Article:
By Maggie Edwards
Farmers and timber landowners work with the future in mind.
“I love knowing that my three kids watch calves be born and see the fish grow every year,” said Hale County farmer Townsend Kyser. “Farming is a great way for me and my wife, Kelly, to raise Laura, Will and Sam. It allows them to see what it takes for this world to work. My hope is that they are proud to grow up on the farm.”
Farmers like Kyser use forward-thinking practices to reduce inputs, raise yields, produce healthy and sustainable products, and ensure their children have resources needed to steward the land, too.
“As the population continues to expand, it makes the job for farmers harder and harder,” said Kyser, an Alabama Farmers Federation State Catfish Committee member. “We have more people to feed and less land to do it on.”
In the early 1980s, growers in Alabama’s Black Belt Region started raising catfish. It’s become a thriving industry and secured family farms for the next generation.
Kyser is a third-generation catfish and cattle farmer who farms with his brother, Ashley, and father, Bill. Their family realizes the important role the fourth generation will play in feeding a growing world.
“We have spent a lot of time and money investing toward the future,” Kyser said. “We have tried to increase production so that if the fish industry stays viable, we can be a part of it. We have tried to rebuild our ponds, so we can be in the business forever.”
The Kysers invested in technology to put automated oxygen meters in every pond, which helps aerating paddlewheels run more efficiently. They also added oxygen probes and are rebuilding levees to alleviate issues.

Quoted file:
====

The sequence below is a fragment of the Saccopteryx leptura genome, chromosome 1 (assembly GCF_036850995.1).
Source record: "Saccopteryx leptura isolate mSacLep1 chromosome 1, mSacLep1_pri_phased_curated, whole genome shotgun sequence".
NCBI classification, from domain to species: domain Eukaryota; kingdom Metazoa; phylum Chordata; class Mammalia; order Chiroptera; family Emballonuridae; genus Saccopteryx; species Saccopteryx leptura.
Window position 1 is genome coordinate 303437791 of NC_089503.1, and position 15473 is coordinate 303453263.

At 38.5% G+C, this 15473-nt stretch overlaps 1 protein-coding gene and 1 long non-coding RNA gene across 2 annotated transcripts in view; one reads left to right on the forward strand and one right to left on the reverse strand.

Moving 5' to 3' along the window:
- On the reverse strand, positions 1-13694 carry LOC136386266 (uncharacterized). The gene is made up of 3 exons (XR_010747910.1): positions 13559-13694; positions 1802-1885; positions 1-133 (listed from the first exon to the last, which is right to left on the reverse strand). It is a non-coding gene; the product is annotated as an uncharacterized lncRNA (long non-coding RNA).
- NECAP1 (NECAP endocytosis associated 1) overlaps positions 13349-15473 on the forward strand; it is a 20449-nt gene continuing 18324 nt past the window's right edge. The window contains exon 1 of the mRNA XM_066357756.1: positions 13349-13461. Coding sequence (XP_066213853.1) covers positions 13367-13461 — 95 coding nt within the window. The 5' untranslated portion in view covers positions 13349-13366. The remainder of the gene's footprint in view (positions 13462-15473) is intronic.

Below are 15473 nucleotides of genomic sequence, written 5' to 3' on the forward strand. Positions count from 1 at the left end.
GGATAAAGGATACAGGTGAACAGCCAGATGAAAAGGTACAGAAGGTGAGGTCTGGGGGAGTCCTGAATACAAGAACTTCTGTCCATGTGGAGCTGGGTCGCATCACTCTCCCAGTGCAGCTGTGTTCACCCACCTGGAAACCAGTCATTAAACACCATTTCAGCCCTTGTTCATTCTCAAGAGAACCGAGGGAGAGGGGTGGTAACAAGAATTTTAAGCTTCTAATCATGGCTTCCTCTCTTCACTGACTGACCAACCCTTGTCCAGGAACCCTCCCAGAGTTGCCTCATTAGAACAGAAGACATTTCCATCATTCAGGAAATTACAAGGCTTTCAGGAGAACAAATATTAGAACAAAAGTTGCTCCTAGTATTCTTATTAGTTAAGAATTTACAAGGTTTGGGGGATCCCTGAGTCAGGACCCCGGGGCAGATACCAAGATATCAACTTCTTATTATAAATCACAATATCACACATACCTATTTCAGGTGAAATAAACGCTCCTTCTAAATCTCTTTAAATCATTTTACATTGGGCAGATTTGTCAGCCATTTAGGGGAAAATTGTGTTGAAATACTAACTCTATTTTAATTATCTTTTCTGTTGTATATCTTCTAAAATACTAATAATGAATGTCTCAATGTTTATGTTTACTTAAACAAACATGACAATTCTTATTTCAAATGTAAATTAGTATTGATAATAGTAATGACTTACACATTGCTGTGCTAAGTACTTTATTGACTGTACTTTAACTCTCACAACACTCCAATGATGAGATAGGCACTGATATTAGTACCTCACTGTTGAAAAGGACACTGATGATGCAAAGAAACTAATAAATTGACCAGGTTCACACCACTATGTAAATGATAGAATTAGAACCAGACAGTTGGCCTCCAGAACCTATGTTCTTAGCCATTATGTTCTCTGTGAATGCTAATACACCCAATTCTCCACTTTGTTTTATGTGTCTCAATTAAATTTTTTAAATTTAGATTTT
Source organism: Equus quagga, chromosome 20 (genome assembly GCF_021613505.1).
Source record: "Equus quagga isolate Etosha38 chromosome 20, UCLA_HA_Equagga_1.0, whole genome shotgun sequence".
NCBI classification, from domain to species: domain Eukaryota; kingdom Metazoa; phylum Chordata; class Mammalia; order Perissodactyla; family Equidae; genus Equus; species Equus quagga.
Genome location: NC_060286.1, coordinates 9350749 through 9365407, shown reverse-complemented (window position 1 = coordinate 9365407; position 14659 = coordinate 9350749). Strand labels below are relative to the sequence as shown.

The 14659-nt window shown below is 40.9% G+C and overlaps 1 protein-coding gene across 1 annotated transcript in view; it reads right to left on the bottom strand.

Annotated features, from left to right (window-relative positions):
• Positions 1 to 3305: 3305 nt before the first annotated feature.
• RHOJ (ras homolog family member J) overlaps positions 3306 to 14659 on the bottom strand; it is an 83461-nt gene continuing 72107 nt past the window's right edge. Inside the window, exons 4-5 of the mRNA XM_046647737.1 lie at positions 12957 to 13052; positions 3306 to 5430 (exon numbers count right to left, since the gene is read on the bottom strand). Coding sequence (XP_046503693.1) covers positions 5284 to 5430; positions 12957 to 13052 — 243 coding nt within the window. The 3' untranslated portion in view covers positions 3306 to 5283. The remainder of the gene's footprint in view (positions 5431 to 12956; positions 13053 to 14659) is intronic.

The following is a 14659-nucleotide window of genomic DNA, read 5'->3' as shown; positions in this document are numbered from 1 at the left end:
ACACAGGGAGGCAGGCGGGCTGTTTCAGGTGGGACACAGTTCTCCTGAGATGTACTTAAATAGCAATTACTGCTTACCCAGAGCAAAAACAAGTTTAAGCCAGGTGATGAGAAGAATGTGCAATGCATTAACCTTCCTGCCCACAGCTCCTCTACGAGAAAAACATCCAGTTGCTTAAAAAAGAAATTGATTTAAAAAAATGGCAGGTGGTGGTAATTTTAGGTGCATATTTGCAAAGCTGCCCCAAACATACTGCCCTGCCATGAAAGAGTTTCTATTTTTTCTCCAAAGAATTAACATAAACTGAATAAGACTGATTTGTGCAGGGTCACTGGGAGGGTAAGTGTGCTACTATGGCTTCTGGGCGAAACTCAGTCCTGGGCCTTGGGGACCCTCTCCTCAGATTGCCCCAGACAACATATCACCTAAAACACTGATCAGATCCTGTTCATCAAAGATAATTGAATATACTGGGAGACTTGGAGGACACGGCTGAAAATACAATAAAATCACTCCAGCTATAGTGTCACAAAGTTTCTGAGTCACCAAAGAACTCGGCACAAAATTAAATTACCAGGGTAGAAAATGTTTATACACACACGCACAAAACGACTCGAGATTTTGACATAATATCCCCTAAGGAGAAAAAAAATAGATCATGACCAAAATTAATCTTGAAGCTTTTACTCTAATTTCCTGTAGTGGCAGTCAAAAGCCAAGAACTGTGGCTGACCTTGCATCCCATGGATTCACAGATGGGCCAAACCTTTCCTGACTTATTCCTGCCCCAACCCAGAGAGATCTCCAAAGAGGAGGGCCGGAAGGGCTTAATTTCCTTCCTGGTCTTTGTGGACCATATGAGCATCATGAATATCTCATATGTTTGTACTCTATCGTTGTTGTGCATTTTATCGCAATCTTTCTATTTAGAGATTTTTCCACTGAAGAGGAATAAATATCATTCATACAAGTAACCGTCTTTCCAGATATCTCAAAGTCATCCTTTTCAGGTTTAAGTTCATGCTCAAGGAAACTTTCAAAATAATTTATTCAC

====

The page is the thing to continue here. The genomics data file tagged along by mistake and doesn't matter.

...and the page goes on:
Gleaning ideas about more efficient, sustainable growing practices is one reason Kyser and fellow farmer David Lee join grassroots organizations like the Federation.
Continuing education programs abound, too. Beef Quality Assurance teaches cattlemen best management practices; seasonal workshops help poultry farmers manage Alabama’s temperature swings; the Alabama TREASURE Forest Association helps landowners improve Alabama’s timber land; and pesticide applicator courses improve growing season success for row crop farmers.
The time and financial investment will pay dividends for years, said Lee, who serves on the Federation’s State Beef Committee.
“I love what I do because my kids love to jump in the truck and go with me to work cattle,” Lee said. “My kids are already thinking about ways to improve the operation.”
Lee and his wife, Julie, have four children — Savannah, Kaiya, Darah and Tucker. They own Trinity Farms, a custom meat operation where they direct-market animals.
“We invest in resources and infrastructure to keep our operation moving into a good direction to sustain our farm,” Lee said. “I believe my children are being set up with a successful foundation because of the work we do right now.”
Lee’s Lowndes County pastures are surrounded by timber — as is much of Alabama, which has 23 million acres of timber land.
Since the 1950s, Alabama forest landowners have planted more trees than they’ve cut. According to the Alabama Forest Inventory Analysis, 1.56 trees are planted for every tree harvested.
That’s a huge investment in the future, said Jackson County forester Scott Woodall.
“As a steward and resource professional, we have an obligation to practice sustainable forestry,” Woodall said. “Landowners own the land, but they are borrowing it from kids and grandkids. Without forest management, you don’t have that sustainability.”
Woodall helps operate his family business, WW Lumber, with support from wife Angie, son Adrian and daughter Megan.
“Landowners are proactive in their approach to sustainability,” Woodall said. “We have streamside management zones that try to mitigate disturbance around streams and creeks. We do not want to hurt water quality.”
That sustainability-centric mindset fuels agriculture and forestry — and leaders like Kyser, Lee and Woodall see the benefit in protecting resources for future generations.
“Stewardship comes from attachment to the land,” Woodall said. “It is important to work hard and carry out that legacy for years to come.”
Visit DownToEarthAL.com to learn more.